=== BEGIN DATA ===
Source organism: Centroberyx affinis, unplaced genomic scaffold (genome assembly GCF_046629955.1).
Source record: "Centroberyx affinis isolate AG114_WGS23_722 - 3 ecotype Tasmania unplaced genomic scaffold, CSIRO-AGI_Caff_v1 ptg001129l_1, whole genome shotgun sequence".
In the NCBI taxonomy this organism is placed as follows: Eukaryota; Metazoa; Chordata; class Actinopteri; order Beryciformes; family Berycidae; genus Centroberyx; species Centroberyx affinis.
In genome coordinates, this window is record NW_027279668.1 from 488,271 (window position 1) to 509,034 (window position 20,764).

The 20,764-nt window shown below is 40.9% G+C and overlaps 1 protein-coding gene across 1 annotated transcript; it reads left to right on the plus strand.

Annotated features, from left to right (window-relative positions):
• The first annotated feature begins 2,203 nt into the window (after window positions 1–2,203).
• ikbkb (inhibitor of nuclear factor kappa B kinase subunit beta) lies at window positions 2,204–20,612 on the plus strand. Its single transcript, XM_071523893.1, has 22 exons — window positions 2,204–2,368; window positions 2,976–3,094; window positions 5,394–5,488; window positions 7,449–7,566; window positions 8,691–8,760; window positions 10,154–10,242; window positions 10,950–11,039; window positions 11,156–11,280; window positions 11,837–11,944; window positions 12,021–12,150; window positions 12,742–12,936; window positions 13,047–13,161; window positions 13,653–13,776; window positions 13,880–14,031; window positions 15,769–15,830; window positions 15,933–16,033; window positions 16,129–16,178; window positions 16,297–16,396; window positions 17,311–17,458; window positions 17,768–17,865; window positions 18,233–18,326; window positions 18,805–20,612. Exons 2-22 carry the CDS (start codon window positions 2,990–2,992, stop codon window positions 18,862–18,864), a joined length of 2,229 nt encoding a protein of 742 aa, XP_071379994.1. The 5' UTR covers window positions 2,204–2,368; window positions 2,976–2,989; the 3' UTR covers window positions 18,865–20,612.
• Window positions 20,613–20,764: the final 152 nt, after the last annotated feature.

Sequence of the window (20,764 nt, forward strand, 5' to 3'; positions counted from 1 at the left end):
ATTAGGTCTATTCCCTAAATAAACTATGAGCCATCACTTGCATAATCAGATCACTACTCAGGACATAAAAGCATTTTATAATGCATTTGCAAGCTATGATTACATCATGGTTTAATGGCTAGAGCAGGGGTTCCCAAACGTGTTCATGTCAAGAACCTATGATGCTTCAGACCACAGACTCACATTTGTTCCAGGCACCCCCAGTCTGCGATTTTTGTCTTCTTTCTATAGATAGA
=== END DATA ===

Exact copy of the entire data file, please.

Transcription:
Source organism: Centroberyx affinis, unplaced genomic scaffold (genome assembly GCF_046629955.1).
Source record: "Centroberyx affinis isolate AG114_WGS23_722 - 3 ecotype Tasmania unplaced genomic scaffold, CSIRO-AGI_Caff_v1 ptg001129l_1, whole genome shotgun sequence".
In the NCBI taxonomy this organism is placed as follows: Eukaryota; Metazoa; Chordata; class Actinopteri; order Beryciformes; family Berycidae; genus Centroberyx; species Centroberyx affinis.
In genome coordinates, this window is record NW_027279668.1 from 488,271 (window position 1) to 509,034 (window position 20,764).

The 20,764-nt window shown below is 40.9% G+C and overlaps 1 protein-coding gene across 1 annotated transcript; it reads left to right on the plus strand.

Annotated features, from left to right (window-relative positions):
• The first annotated feature begins 2,203 nt into the window (after window positions 1–2,203).
• ikbkb (inhibitor of nuclear factor kappa B kinase subunit beta) lies at window positions 2,204–20,612 on the plus strand. Its single transcript, XM_071523893.1, has 22 exons — window positions 2,204–2,368; window positions 2,976–3,094; window positions 5,394–5,488; window positions 7,449–7,566; window positions 8,691–8,760; window positions 10,154–10,242; window positions 10,950–11,039; window positions 11,156–11,280; window positions 11,837–11,944; window positions 12,021–12,150; window positions 12,742–12,936; window positions 13,047–13,161; window positions 13,653–13,776; window positions 13,880–14,031; window positions 15,769–15,830; window positions 15,933–16,033; window positions 16,129–16,178; window positions 16,297–16,396; window positions 17,311–17,458; window positions 17,768–17,865; window positions 18,233–18,326; window positions 18,805–20,612. Exons 2-22 carry the CDS (start codon window positions 2,990–2,992, stop codon window positions 18,862–18,864), a joined length of 2,229 nt encoding a protein of 742 aa, XP_071379994.1. The 5' UTR covers window positions 2,204–2,368; window positions 2,976–2,989; the 3' UTR covers window positions 18,865–20,612.
• Window positions 20,613–20,764: the final 152 nt, after the last annotated feature.

Sequence of the window (20,764 nt, forward strand, 5' to 3'; positions counted from 1 at the left end):
ATTAGGTCTATTCCCTAAATAAACTATGAGCCATCACTTGCATAATCAGATCACTACTCAGGACATAAAAGCATTTTATAATGCATTTGCAAGCTATGATTACATCATGGTTTAATGGCTAGAGCAGGGGTTCCCAAACGTGTTCATGTCAAGAACCTATGATGCTTCAGACCACAGACTCACATTTGTTCCAGGCACCCCCAGTCTGCGATTTTTGTCTTCTTTCTATAGATAGA